diator' magnificent; and Milman's 'Apollo Belvedere' splendid, beautiful, and majestic.
"_North._ Macaulay and Praed have written very good prize-poems. These two young gentlemen ought to make a figure in the world."
Heber was a contemporary and friend of Wilson at Oxford; as was also Lockhart, among others. The distant See of Calcutta interrupted the intercourse of the former, in after-life, while Maga and party bound the latter still closer to his old college-friend. One of Wilson's college-mates has given an odd anecdote descriptive of his appearance at their social gatherings:--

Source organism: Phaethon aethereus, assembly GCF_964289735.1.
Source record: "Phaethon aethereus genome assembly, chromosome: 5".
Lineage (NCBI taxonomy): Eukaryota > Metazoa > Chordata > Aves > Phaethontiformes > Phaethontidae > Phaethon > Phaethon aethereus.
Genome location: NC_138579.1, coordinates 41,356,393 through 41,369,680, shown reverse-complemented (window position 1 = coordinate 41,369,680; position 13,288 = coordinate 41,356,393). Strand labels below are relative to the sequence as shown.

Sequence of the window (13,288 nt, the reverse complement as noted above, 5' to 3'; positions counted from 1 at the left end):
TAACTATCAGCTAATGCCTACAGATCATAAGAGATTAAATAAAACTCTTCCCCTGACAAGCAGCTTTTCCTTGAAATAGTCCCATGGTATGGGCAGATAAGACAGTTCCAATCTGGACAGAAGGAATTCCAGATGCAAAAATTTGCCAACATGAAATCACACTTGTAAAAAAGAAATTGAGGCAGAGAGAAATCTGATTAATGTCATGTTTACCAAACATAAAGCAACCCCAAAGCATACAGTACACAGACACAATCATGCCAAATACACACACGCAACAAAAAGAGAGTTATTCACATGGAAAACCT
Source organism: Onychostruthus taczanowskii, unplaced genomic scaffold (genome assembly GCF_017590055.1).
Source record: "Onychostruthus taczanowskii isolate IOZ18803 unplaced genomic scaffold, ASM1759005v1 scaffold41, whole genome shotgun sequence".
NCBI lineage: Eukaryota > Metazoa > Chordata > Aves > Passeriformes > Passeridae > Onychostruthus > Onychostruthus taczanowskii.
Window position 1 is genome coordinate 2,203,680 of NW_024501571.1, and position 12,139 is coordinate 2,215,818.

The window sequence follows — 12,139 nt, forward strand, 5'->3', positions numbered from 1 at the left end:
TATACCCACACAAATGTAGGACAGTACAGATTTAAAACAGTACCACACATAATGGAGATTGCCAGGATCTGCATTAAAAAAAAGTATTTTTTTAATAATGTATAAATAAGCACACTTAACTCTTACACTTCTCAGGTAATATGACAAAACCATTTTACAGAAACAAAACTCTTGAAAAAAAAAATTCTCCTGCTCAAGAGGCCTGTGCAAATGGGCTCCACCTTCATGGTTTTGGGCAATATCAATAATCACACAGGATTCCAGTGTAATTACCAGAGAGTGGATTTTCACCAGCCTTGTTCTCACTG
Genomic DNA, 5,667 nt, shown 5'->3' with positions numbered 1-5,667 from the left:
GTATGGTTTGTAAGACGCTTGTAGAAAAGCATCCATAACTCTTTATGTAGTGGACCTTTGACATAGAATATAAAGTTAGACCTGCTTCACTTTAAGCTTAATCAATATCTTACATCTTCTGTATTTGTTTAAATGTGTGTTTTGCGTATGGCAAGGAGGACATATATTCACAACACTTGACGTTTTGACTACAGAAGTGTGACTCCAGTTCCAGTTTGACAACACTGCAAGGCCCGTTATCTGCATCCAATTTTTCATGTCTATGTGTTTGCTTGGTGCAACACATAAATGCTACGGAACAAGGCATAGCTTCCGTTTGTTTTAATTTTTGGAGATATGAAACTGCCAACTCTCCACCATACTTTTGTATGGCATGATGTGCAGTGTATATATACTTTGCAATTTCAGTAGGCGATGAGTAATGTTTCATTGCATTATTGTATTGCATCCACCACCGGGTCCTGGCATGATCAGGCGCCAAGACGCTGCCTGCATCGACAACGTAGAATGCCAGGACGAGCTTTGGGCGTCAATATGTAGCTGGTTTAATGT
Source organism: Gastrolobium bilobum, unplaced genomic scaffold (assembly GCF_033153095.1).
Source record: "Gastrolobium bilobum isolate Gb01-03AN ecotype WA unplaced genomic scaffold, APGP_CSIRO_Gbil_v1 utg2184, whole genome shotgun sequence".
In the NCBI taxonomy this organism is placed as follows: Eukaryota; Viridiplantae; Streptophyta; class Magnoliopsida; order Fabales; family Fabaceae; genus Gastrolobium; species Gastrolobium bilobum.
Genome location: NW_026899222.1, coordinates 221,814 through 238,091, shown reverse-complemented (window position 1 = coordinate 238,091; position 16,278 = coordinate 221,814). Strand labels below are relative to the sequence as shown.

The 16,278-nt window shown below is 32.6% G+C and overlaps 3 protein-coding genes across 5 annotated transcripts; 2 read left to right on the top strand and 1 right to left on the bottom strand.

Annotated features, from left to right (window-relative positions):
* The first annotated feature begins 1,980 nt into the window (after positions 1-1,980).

"I shall never forget his figure, sitting with a long earthen pipe, a great tie-wig on. Those wigs had descended, I fancy, from the days of Addison, (who had been a member of our college,) and were worn by us all, (in order, I presume, to preserve our hair and dress, from tobacco-smoke,) when smoking commenced after supper; and a strange appearance we made in them."
Wilson left Oxford in 1807, after passing a highly cr
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